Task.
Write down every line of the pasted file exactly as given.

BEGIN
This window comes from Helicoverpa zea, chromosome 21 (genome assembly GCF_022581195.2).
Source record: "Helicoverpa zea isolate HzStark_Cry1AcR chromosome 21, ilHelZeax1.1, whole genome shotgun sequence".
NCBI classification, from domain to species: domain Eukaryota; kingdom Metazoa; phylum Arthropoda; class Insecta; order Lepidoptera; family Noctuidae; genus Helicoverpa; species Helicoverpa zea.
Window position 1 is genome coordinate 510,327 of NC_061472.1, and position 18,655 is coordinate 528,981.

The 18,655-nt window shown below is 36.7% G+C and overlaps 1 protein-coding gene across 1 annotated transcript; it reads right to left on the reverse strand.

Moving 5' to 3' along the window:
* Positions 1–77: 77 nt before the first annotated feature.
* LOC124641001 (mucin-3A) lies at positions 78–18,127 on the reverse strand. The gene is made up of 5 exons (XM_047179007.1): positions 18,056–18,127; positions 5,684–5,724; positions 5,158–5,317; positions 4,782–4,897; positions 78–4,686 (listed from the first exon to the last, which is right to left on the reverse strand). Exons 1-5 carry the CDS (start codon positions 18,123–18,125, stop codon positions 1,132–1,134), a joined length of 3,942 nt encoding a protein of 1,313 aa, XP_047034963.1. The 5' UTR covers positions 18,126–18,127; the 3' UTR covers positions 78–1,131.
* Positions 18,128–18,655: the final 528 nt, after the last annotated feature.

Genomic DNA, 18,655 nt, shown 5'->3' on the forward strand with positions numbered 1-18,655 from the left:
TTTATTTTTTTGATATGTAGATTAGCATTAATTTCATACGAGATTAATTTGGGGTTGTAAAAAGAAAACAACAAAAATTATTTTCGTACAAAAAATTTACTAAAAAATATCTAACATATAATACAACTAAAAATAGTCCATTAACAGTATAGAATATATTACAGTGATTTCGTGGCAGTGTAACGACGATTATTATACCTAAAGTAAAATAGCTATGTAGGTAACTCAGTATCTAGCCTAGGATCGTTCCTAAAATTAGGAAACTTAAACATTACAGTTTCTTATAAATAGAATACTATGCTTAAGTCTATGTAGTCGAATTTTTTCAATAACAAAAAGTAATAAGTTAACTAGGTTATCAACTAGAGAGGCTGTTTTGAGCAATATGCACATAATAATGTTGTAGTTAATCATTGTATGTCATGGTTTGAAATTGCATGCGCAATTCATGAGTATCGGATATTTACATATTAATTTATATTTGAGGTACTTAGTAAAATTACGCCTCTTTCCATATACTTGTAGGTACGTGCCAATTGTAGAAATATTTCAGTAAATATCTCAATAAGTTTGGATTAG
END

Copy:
This window comes from Helicoverpa zea, chromosome 21 (genome assembly GCF_022581195.2).
Source record: "Helicoverpa zea isolate HzStark_Cry1AcR chromosome 21, ilHelZeax1.1, whole genome shotgun sequence".
NCBI classification, from domain to species: domain Eukaryota; kingdom Metazoa; phylum Arthropoda; class Insecta; order Lepidoptera; family Noctuidae; genus Helicoverpa; species Helicoverpa zea.
Window position 1 is genome coordinate 510,327 of NC_061472.1, and position 18,655 is coordinate 528,981.

The 18,655-nt window shown below is 36.7% G+C and overlaps 1 protein-coding gene across 1 annotated transcript; it reads right to left on the reverse strand.

Moving 5' to 3' along the window:
* Positions 1–77: 77 nt before the first annotated feature.
* LOC124641001 (mucin-3A) lies at positions 78–18,127 on the reverse strand. The gene is made up of 5 exons (XM_047179007.1): positions 18,056–18,127; positions 5,684–5,724; positions 5,158–5,317; positions 4,782–4,897; positions 78–4,686 (listed from the first exon to the last, which is right to left on the reverse strand). Exons 1-5 carry the CDS (start codon positions 18,123–18,125, stop codon positions 1,132–1,134), a joined length of 3,942 nt encoding a protein of 1,313 aa, XP_047034963.1. The 5' UTR covers positions 18,126–18,127; the 3' UTR covers positions 78–1,131.
* Positions 18,128–18,655: the final 528 nt, after the last annotated feature.

Genomic DNA, 18,655 nt, shown 5'->3' on the forward strand with positions numbered 1-18,655 from the left:
TTTATTTTTTTGATATGTAGATTAGCATTAATTTCATACGAGATTAATTTGGGGTTGTAAAAAGAAAACAACAAAAATTATTTTCGTACAAAAAATTTACTAAAAAATATCTAACATATAATACAACTAAAAATAGTCCATTAACAGTATAGAATATATTACAGTGATTTCGTGGCAGTGTAACGACGATTATTATACCTAAAGTAAAATAGCTATGTAGGTAACTCAGTATCTAGCCTAGGATCGTTCCTAAAATTAGGAAACTTAAACATTACAGTTTCTTATAAATAGAATACTATGCTTAAGTCTATGTAGTCGAATTTTTTCAATAACAAAAAGTAATAAGTTAACTAGGTTATCAACTAGAGAGGCTGTTTTGAGCAATATGCACATAATAATGTTGTAGTTAATCATTGTATGTCATGGTTTGAAATTGCATGCGCAATTCATGAGTATCGGATATTTACATATTAATTTATATTTGAGGTACTTAGTAAAATTACGCCTCTTTCCATATACTTGTAGGTACGTGCCAATTGTAGAAATATTTCAGTAAATATCTCAATAAGTTTGGATTAG